foodRestaurant Experience

Restaurant Operations Planning Ahead for Winter

We all know the seasonal fluctuations the restaurant industry experiences. For restaurant operations along the coastal corridors, summer can bring in peak demand, from travelers looking for their next great food experience to locals enjoying your outdoor patio. Then there are those establishments that find their tables full only after the first snow falls, and the snowboarders and skiers begin making their way to the mountains.

Some restaurants see a big holiday surge, from family gatherings to business parties. Others find that their customers tend to eat at home during the holiday season, particularly in the part of the world that experiences storms. Despite the vast difference in seasonality, we can all benefit from a few reminders—the steps to take as fall turns to winter. 

View Historical Labor and Sales Reports

Leveraging data is critical during the changing seasons. Looking back offers key clues to staffing requirements and changes in inventory. This is the time to get out the magnifying glass and prepare in advance. 

Prepare for Changing Weather

For those of you who live in the snow belt, you probably don’t need this reminder. However, every year, some operators seem to be taken aback by an early frost and icy conditions. Are you ready with all the items to keep your walkways and parking areas slip-free, like salt and a shovel? For those who use a third-party vendor for plowing and walkway maintenance, make sure to check in early to ensure the current labor crunch hasn’t left them short-handed.

Consider Igloos

I never expected to write those words when it comes to restaurants in the winter, except maybe for the lavish settings in Iceland where people dine in ice castles. However, like many aspects of the industry, the pandemic changed our normal operating model. 

When social distancing was at its peak, many turned to unique outdoor venues to create more “safe” dining spaces. Some went all out, installing igloos with their own heat lamps and tent-like structures that invited guests to enjoy the beauty of the outdoors in winter while still keeping warm. These unique spaces were big hits for many restaurants that have since maintained their scenic outdoor areas year-round.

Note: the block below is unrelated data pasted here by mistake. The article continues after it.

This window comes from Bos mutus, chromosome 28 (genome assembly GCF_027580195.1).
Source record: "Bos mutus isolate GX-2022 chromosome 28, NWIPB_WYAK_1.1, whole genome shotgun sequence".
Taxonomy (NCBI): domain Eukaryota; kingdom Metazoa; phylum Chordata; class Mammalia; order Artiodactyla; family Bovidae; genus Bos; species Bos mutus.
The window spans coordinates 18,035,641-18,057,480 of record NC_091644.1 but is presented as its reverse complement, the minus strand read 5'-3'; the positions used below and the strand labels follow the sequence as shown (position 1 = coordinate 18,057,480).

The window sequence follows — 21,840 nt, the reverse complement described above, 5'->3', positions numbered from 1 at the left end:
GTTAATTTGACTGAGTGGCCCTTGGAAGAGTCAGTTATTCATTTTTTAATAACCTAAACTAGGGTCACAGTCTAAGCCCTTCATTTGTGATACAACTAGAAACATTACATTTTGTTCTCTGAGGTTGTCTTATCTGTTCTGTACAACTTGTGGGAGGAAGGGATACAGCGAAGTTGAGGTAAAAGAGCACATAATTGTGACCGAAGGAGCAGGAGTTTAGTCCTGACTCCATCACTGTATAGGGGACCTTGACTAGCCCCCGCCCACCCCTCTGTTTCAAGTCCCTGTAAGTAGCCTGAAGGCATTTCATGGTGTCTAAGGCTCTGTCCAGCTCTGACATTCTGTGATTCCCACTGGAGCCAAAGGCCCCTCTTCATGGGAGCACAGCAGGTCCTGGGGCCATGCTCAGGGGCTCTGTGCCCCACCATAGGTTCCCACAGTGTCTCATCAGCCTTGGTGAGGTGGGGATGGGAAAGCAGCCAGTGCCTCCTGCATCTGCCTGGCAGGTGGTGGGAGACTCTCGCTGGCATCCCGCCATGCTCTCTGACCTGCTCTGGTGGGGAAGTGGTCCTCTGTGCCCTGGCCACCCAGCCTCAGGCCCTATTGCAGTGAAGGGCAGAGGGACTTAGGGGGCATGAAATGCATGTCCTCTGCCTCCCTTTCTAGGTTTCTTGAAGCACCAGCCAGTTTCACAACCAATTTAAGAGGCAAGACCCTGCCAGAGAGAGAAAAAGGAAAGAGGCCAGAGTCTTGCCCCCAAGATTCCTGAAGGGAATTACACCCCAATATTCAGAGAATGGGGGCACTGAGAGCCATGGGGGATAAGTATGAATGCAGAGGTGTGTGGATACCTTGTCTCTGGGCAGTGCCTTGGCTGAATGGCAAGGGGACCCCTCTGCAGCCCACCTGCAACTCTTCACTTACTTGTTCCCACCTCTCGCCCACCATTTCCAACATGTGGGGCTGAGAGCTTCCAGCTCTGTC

Consider Events to Quell Hibernation Tendencies

It’s easy to stay home when it gets dark at 5, the walkways are icy, and we have to add additional layers to keep warm. But then, we start to miss our favorite neighborhood eatery, which takes extra care to ensure we’re welcomed with a warm and inviting environment. Now’s the time to take a good look at your restaurant. 

Some excellent additions this time of year are twinkly lights, festive winter decorations, and candlelight. The summer leaves little time for mingling, so consider taking a night or two and checking out other dining establishments. You’ll recognize the significant difference in atmospheres and which ones call you to return.  

This is also a good time to consider special events that can budge your customers from their winter caves. Consider special tasting menus and winter comfort foods. Have you already changed the bar menu to reflect the changing season? Gingerbread martinis, apple cider margaritas, and apple honey bourbon hot toddies bring the spirit of the season to your establishment.

Highlight Takeout

Some people settle in after the first storm. They have their favorite Netflix series scheduled and their grocery delivery form bookmarked. Unfortunately, you won’t be seeing them until the spring thaw begins. That doesn’t mean, however, that they can’t enjoy your delicious, crave-able food. 

Now’s a great time to highlight takeout and consider a delivery service. If you don’t have a system already in place, a third-party delivery service can help you reach customers without implementing your own program. Make sure to do the math and calculate the remaining profits once they take their share. Some services offer lower commissions and fees.

Another change brought on by the pandemic was the advent of restaurant-turned-grocery stores and take-and-bake meals. Take-and-bake meals are a great go-to in the winter, providing a warm, scrumptious meal for your guests who don’t want to brave the colder weather. Increase sales by suggesting wine pairings for those restaurants where alcohol-to-go is still legal. The winter is a great time to take a deep dive into your menu and operational procedures that may need an upgrade.


How do restaurants prepare for winter?

If you’re located in the snow belt, now’s the time to prepare for bad weather. First, consider purchasing a generator to prepare for possible power outages. Next, develop a snow and ice plan removal for your parking lot and sidewalks, or signup with a responsible third-party vendor. 

Welcome guests with a cozy space and consider creating an outdoor winter dining experience. Make sure you have a solid takeout and delivery system ready for your customers that tend to hibernate in the winter. 

Does the restaurant business slow down in winter?

A restaurant’s location significantly impacts its seasonality. For example, restaurants in snowy climates tend to see a decline in business due to reduced travel and icy roads. They can, however, make up for this with a strong delivery and takeout program.

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